2:08 PM ET The Cy-Hawk rivalry game between Iowa and Iowa State could be in jeopardy after University of Iowa president Bruce Harreld questioned whether it should be played in the future in an interview with the school newspaper, the Daily Iowan. His comments came in the wake of members of the Hawkeye marching band
The Cy-Hawk rivalry game between Iowa and Iowa State could be in jeopardy after University of Iowa president Bruce Harreld questioned whether it should be played in the future in an interview with the school newspaper, the Daily Iowan.
His comments came in the wake of members of the Hawkeye marching band saying they were verbally, physically and sexually harassed at the Sept. 14 game in Ames, Iowa.
“I’m not convinced at all that we should play this game again — here or there or anywhere — unless we can protect our fans, our band, and of course our athletes,” Harreld told the paper on Monday, adding that he expected to be able “to work through this.”
“If for some reason one party or the other doesn’t come to the table,” he told the paper, “then no, why would we?”
On Tuesday, Iowa State athletic director Jamie Pollard said, “it’s critical that we do everything possible to continue to maintain this series.”
Pollard, who held a joint news conference on Tuesday with ISU Police Chief Michael Newton and ISU president Wendy Wintersteen, said an Iowa deputy athletics director called him on Sept. 18 and listed “five alleged incidents,” but he said that no police reports had been filed by either school.
“Chief Newton and his team, fully investigated to the best of our ability, those five incidents, and concluded that it was going to be really tough to know exactly what happened,” Pollard said.
One of the incidents involved the band leaving the field after the game, Pollard said. He said the misinformation spreading is an image of the band walking off the field to the bus and being “attacked by Cyclone fans.”
“Have this vision: It was 30 minutes after the game, and the only people remaining in the football stadium were the Iowa marching band and the Iowa State marching band,” Pollard said. “… Our security personnel advised the Iowa marching band it would be best for them to exit to the East through Gate 1 like our band did and had no issues because the gate was wide open.
“For whatever reason the Iowa marching band did not do that,” Pollard said. “They chose to leave the field through the West side of the Jacobson building where there will thousands of people still shoulder-to-shoulder in a snail’s pace trying to work through that small entry way. The Iowa marching band marched in formation playing their instruments through the back of that crowd and essentially forced their way through a crowd there was no place for anybody to move to.”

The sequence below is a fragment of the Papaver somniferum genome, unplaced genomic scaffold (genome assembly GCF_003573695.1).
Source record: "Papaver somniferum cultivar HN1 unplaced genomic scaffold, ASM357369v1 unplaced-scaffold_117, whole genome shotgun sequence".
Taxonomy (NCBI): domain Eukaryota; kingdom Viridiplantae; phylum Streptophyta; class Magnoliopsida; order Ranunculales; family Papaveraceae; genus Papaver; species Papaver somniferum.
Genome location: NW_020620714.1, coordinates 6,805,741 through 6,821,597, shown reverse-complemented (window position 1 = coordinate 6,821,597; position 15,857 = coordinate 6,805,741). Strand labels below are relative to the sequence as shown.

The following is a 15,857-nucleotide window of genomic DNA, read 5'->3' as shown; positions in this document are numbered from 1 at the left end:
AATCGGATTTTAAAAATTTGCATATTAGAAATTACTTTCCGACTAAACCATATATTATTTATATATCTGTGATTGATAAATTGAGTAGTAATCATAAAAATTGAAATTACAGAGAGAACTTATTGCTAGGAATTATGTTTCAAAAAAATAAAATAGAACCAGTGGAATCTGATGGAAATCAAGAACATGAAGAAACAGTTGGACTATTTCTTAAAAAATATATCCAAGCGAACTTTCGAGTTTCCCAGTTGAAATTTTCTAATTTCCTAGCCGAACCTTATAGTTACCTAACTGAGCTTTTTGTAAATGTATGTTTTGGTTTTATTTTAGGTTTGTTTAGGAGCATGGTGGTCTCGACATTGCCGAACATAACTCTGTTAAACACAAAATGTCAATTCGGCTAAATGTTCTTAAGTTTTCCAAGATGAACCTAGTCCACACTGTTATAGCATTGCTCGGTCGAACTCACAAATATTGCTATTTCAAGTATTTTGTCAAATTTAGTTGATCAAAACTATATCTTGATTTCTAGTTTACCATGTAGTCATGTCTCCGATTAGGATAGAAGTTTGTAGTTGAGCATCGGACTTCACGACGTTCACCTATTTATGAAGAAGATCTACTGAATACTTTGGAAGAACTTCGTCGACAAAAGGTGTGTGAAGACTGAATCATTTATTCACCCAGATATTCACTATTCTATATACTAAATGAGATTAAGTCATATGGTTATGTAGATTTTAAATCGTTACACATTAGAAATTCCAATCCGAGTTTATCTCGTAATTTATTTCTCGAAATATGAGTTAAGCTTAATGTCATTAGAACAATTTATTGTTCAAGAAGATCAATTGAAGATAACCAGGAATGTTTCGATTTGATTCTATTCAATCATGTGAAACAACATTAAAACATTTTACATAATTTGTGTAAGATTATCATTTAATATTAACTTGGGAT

On Sept. 20, Iowa reopened its investigation into allegations detailed in a report from the Cedar Rapids Gazette, which included accounts from band members who said they experienced verbal and physical sexual harassment and assault, and lasting bruises from objects that were thrown. Two band members quoted in the story said one woman was sent to the hospital with fractured ribs.
Third-year band member Corey Knopp, 21, who plays tenor saxophone, told the Gazette he was among those assaulted.
“A fan shoved me out of his way as we were marching in formation back to the buses,” Knopp told The Gazette. “He decided to cut through the band and shoved me out of his way. I yelled, ‘Do not put your hands on me, sir,’ and he yelled back, ‘(expletive) you.'”
“A girl’s ribs are broken because of fan interaction,” Knopp told the paper. “A member of the band was cornered by a number of males and was assaulted.”
“We expect to be booed and the usual rivalry game antics,” he was quoted as saying. “But never physically and sexually assaulted.”
Newton said Tuesday that it’s “very difficult to actually launch an investigation when there’s actually no complainants that come forward.”
Regarding the five specific incidents, Newton said he was not told “what, where, when, how the incidents occurred.”
“I’ve been in constant contact with the University of Iowa police to make sure that if anything comes in, we’re prepared to respond to that and we would launch an investigation as soon as a complainant were to come forward,” Newton said. “What I do know is the University of Iowa had four police officers with the band, and not any of those officers reported any incidents to us.”
Newton said the incident that garnered the most attention was the band’s exit. He said his officers described it as a “skirmish” because “there was some pushing and shoving because they were pushing into the backs of people as they marched aggressively out of the stadium.”
“They were marching faster than the people can walk in that area,” Newton said, “and playing their instruments.”
He said the officers immediately responded to help the band get through safely.
“During that time not a single individual from the band reported any confrontation to the law enforcement officers,” he said. “Following that, the University of Iowa police officer did go on the buses and was with the band, and nobody reported any incidents to that officer.”
Pollard said he believes the band experienced profanity, rudeness and had things thrown at them — because, he said, the Iowa State band has experienced the same at Iowa.
“We all have to do better,” he said. “That means our fans need to do a better job of policing our fans, but so do the Iowa fans. This has got to be a collective approach to not let that type of behavior happen. However, the misinformation that continues to be perpetuated has to stop.”
Harreld declined further comment to ESPN through a university spokeswoman on Tuesday.